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On Slow Job Growth and Long Term Unemployment Expiration

On Slow Job Growth and Long Term Unemployment Expiration

Originally posted in the Vacaville Reporter: In looking for signs of economic recovery, current job growth is not encouraging. The national unemployment rate has fallen, but increases in job growth are consistently low and do not indicate a recovering economy. The low job growth numbers back up the stories we hear of people losing a corporate job and not being able to find work for years, if at all. People have lost their job when the recession began and have not been able to find meaningful employment since then. Times are getting worse because the long term unemployment insurance people relied on to pay for housing and food for their families expired at the end of 2013.

Because Congress did not extend the Emergency Unemployment Insurance Program more than 325,000 people will lose their unemployment benefits in the first six months of 2014 according to a report from the Ways and Means Committee. We know these people because they have been coming to the Food Bank’s Food Assistance Program or Community Produce Program. The 25 pounds of food they get at one of these sites helps, but it is not enough food for an entire month. Our help will not pay rent or utility bills, nor will it buy a warm coat for a child. As President Obama read Misty D’s story in his State of the Union speech: “I am confident that in time I will find a job…please give us this chance”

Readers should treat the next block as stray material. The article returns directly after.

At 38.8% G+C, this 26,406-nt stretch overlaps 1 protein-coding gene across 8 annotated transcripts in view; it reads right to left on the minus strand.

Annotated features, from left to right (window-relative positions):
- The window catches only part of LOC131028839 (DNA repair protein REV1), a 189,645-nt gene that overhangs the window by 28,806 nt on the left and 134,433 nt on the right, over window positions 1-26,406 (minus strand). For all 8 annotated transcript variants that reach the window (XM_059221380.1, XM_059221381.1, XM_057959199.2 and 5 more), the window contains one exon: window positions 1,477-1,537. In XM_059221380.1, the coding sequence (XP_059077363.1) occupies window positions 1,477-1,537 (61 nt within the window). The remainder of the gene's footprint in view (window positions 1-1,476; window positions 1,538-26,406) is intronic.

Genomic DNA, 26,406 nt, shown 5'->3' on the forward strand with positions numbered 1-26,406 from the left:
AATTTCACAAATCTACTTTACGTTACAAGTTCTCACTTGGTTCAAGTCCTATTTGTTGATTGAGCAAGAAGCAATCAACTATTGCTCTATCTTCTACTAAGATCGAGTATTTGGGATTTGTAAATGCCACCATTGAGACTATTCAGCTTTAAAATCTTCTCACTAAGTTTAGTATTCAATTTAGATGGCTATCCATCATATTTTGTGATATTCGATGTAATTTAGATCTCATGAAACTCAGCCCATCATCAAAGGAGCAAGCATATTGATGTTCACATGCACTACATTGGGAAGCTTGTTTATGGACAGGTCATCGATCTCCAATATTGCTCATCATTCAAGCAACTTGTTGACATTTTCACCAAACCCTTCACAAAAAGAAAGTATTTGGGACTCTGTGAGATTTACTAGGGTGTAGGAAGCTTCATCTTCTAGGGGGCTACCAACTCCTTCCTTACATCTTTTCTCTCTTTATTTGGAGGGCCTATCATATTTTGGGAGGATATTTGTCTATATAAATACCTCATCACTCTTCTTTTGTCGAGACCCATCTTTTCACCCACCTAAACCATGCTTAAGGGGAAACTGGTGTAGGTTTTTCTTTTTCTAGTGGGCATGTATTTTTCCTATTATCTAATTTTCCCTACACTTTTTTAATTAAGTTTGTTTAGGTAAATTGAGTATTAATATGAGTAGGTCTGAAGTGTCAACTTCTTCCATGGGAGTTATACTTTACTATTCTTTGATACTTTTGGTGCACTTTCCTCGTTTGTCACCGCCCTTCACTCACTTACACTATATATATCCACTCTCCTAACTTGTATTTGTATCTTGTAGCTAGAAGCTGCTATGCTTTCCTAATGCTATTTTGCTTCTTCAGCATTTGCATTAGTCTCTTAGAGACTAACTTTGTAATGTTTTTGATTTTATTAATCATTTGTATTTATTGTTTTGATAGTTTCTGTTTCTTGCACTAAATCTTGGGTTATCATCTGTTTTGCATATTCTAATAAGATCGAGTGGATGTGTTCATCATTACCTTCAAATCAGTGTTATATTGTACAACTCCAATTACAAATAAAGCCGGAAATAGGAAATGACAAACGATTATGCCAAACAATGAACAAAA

The people the Food Bank serves are incredible at gathering together the bits of community support that can help them hold their lives together. A meal from a soup kitchen, food from the Food Bank, clothes from the Vacaville Storehouse all help. Unemployment insurance is there to help those who can’t find work at a time when jobs are still not readily available. We have the resources to help and it’s important that we do.

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